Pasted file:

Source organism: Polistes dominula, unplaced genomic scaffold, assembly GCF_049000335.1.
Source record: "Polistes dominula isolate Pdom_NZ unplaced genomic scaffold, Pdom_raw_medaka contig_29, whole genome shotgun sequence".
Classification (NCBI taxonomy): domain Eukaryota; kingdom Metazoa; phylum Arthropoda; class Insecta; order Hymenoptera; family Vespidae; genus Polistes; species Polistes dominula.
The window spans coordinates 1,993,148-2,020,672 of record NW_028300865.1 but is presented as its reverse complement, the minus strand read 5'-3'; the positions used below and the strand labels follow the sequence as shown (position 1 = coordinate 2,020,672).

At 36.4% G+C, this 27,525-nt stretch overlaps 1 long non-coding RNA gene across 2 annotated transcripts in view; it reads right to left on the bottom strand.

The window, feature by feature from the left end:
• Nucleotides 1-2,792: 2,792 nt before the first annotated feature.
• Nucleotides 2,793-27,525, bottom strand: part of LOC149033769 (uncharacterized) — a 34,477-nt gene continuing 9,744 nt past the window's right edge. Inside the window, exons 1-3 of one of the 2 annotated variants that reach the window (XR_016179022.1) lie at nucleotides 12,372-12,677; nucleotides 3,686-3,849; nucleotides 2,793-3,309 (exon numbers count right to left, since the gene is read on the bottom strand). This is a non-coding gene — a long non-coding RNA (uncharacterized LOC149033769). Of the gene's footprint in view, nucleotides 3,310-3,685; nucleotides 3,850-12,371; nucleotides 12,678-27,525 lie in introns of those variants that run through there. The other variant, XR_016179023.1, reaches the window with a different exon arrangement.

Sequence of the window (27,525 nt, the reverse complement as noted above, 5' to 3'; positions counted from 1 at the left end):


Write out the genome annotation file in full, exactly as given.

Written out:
Source organism: Polistes dominula, unplaced genomic scaffold, assembly GCF_049000335.1.
Source record: "Polistes dominula isolate Pdom_NZ unplaced genomic scaffold, Pdom_raw_medaka contig_29, whole genome shotgun sequence".
Classification (NCBI taxonomy): domain Eukaryota; kingdom Metazoa; phylum Arthropoda; class Insecta; order Hymenoptera; family Vespidae; genus Polistes; species Polistes dominula.
The window spans coordinates 1,993,148-2,020,672 of record NW_028300865.1 but is presented as its reverse complement, the minus strand read 5'-3'; the positions used below and the strand labels follow the sequence as shown (position 1 = coordinate 2,020,672).

At 36.4% G+C, this 27,525-nt stretch overlaps 1 long non-coding RNA gene across 2 annotated transcripts in view; it reads right to left on the bottom strand.

The window, feature by feature from the left end:
• Nucleotides 1-2,792: 2,792 nt before the first annotated feature.
• Nucleotides 2,793-27,525, bottom strand: part of LOC149033769 (uncharacterized) — a 34,477-nt gene continuing 9,744 nt past the window's right edge. Inside the window, exons 1-3 of one of the 2 annotated variants that reach the window (XR_016179022.1) lie at nucleotides 12,372-12,677; nucleotides 3,686-3,849; nucleotides 2,793-3,309 (exon numbers count right to left, since the gene is read on the bottom strand). This is a non-coding gene — a long non-coding RNA (uncharacterized LOC149033769). Of the gene's footprint in view, nucleotides 3,310-3,685; nucleotides 3,850-12,371; nucleotides 12,678-27,525 lie in introns of those variants that run through there. The other variant, XR_016179023.1, reaches the window with a different exon arrangement.

Sequence of the window (27,525 nt, the reverse complement as noted above, 5' to 3'; positions counted from 1 at the left end):